Its half past midnight when I arrive in Banff, the last person on the white shuttle bus that had carried five passengers from Calgary Airport. I sit in the back of the bus in the dark. A freight train bullies its way through the centre of town. Red lights flash and an X marks the spot. The deep bass of the train blurts solid. A grey cat with white stripes skitters across the tracks. It’s almost twelve years to the day that I walked from the door of Leicester Prison for the final time. That was the end of my fifteen year, self-imposed sentence. And in the twelve years I hope I’ve learnt – I know I’ve certainly changed.
I was about to spend four weeks at the Banff Centre on a writing scholarship which I would hopefully use to complete the first draft of my second book. One Fleck Scholarship is presented each year for one mountain culture related artist, and luckily this year that was me. Sometimes, in fact most of the time, I wonder when I’ll be found out and people will realise the imposter and make an example and I will stand, tied and head-hung, ashamed and lambasted, a bad joke for being a dreamer. Possibly I will wake and the cell walls will once again impose? I’m not sure of the two which would be worse.
Four weeks have passed. I have averaged forty hours a week writing, and I have been fortunate to climb five days. I sit at the desk in a room that I’m about to leave – my wooden hut in the woods once again stands empty. The red squirrels will no-doubt still scamper along the roof as if wearing Dr Martin Boots, but unaware that I am no longer in residence. The Nuthatch will continue to point his head down in search of spiders. I shall miss that hut.
I have fifty chapters of a second book uploaded and when its published, hopefully it will always remind me of that hut and the generosity of the people at the Banff Centre.
I cannot thank everyone at the Banff Centre enough, but especially Jo Croston who helped me apply for the scholarship and of course The Paul D. Fleck Fellowship which provided everything and more a writing climbing hobo can ask for. The fellowship was established by the family of the late Paul D. Fleck, a former President of The Banff Centre, in honour of his memory.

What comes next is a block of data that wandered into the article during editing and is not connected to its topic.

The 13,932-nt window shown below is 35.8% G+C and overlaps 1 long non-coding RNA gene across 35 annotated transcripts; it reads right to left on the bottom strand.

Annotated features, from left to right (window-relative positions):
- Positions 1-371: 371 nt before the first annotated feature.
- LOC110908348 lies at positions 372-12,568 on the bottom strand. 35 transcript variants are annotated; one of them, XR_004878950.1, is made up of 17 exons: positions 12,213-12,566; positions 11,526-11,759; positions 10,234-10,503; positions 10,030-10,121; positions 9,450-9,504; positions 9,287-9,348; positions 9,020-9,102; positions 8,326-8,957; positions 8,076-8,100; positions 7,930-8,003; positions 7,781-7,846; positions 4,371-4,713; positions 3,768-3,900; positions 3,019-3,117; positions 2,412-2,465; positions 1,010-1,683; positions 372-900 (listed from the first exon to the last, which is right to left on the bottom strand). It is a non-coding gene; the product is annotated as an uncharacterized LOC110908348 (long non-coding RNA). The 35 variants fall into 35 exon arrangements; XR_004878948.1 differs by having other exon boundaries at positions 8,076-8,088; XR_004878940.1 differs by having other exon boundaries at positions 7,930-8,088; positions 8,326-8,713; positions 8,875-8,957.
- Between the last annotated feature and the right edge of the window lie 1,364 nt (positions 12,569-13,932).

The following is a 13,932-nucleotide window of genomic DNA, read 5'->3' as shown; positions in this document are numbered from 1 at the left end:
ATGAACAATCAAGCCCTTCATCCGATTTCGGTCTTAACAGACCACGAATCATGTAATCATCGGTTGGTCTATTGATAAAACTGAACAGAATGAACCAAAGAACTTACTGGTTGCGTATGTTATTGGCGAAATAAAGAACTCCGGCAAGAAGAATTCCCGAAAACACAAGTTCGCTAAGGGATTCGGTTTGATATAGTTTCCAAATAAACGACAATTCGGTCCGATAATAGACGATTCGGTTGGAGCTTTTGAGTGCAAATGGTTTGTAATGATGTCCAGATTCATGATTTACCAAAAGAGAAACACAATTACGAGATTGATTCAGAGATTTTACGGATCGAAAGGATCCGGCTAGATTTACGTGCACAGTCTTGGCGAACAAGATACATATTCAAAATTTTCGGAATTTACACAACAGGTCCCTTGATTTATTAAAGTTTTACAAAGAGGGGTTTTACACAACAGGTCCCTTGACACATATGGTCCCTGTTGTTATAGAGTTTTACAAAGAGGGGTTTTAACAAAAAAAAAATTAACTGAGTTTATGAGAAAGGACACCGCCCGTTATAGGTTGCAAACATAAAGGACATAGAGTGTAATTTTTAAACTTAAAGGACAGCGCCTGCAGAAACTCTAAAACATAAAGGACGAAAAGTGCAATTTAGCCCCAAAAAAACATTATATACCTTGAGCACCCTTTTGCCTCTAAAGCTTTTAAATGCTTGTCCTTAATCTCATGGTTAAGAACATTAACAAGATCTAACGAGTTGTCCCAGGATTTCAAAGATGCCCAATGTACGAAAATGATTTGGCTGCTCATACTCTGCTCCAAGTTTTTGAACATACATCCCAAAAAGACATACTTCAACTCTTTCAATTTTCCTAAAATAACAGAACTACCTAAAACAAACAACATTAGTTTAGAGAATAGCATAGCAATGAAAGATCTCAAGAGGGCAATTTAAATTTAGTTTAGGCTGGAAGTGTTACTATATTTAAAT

Below is a rough extract from my second book, Tides. (Working title) Chapter 1. Love & Hate.
I stepped outside – out through the small prison door and the sounds changed. There was the distant rumble of a lorry, and a snatch of a far-away police siren. Cars swished down Leicester’s Welford Road, furrows cut into the wet tarmac. I could hear the high dull whine of planes descending into East Midlands airport, the barking of dogs. I could hear and sense the wet clinging to branches in the trees. A few pigeons huddled in the shadow of one of the prison’s turrets, briefly mumbling to each other. I turned my face upward to feel the rain, and I imagined the stars beyond the sodium lights, fixed in a slowly spinning sky. The acidity in the rain felt cleansing. The exhaust-fumes in the air smelled of freedom. I breathed in deeply. I listened to the air enter and filter around my body. I could hear the mechanical creak of time.
I breathed out, turned and walked away.
Fifteen years. Fifteen years of aggression and violence and stress. Fifteen years to learn bitterness, prejudice. Loneliness. Fifteen years of building walls. Fifteen years. The Prison Service had given me all of these things, but in some way it also had given me life, it had given me health and fitness and climbing and the money to pay-off my mortgage. I was grateful for these things.
Looking over my shoulder, I followed the straight line of red brick. The prison wall stretched above. Rain soaked my shoulders; high level lights lit the street. Shadows clung to the corners as if scared.
I had done it. I was thirty seven years old and I had resigned from being a PE Instructor in the prison service. I had walked from the job guaranteed for life, the job which at some point in my life was everything I desired – security, pension, stability, regular wage. I had walked, and as I walked the water beneath my feet squelched and the stars, hidden behind the clouds were burning bright – close enough to grab and take hold, close enough for me to lock away, lock away almost like some of the people that were no longer a part of my life; Reggie Kray, Gary DeBasi, Hate Em All Harry Roberts, Bobby Dew, Rookie Lee, Houston, Bronson. I almost felt free. Almost.